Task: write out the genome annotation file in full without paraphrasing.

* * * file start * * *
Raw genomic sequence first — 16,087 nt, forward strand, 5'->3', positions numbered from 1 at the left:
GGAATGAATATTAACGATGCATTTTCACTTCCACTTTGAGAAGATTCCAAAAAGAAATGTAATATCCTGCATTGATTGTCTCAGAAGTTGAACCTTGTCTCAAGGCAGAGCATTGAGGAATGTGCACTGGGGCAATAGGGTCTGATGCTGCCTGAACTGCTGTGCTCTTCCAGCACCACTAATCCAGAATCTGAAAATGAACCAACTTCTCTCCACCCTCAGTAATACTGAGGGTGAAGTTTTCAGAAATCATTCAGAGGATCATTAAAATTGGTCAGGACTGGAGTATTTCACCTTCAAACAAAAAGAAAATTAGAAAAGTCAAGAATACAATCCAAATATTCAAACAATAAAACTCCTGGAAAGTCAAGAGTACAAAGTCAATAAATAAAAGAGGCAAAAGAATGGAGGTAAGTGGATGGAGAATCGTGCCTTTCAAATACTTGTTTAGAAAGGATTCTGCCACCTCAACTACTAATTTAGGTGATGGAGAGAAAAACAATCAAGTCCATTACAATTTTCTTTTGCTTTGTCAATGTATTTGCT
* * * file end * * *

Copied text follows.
Raw genomic sequence first — 16,087 nt, forward strand, 5'->3', positions numbered from 1 at the left:
GGAATGAATATTAACGATGCATTTTCACTTCCACTTTGAGAAGATTCCAAAAAGAAATGTAATATCCTGCATTGATTGTCTCAGAAGTTGAACCTTGTCTCAAGGCAGAGCATTGAGGAATGTGCACTGGGGCAATAGGGTCTGATGCTGCCTGAACTGCTGTGCTCTTCCAGCACCACTAATCCAGAATCTGAAAATGAACCAACTTCTCTCCACCCTCAGTAATACTGAGGGTGAAGTTTTCAGAAATCATTCAGAGGATCATTAAAATTGGTCAGGACTGGAGTATTTCACCTTCAAACAAAAAGAAAATTAGAAAAGTCAAGAATACAATCCAAATATTCAAACAATAAAACTCCTGGAAAGTCAAGAGTACAAAGTCAATAAATAAAAGAGGCAAAAGAATGGAGGTAAGTGGATGGAGAATCGTGCCTTTCAAATACTTGTTTAGAAAGGATTCTGCCACCTCAACTACTAATTTAGGTGATGGAGAGAAAAACAATCAAGTCCATTACAATTTTCTTTTGCTTTGTCAATGTATTTGCT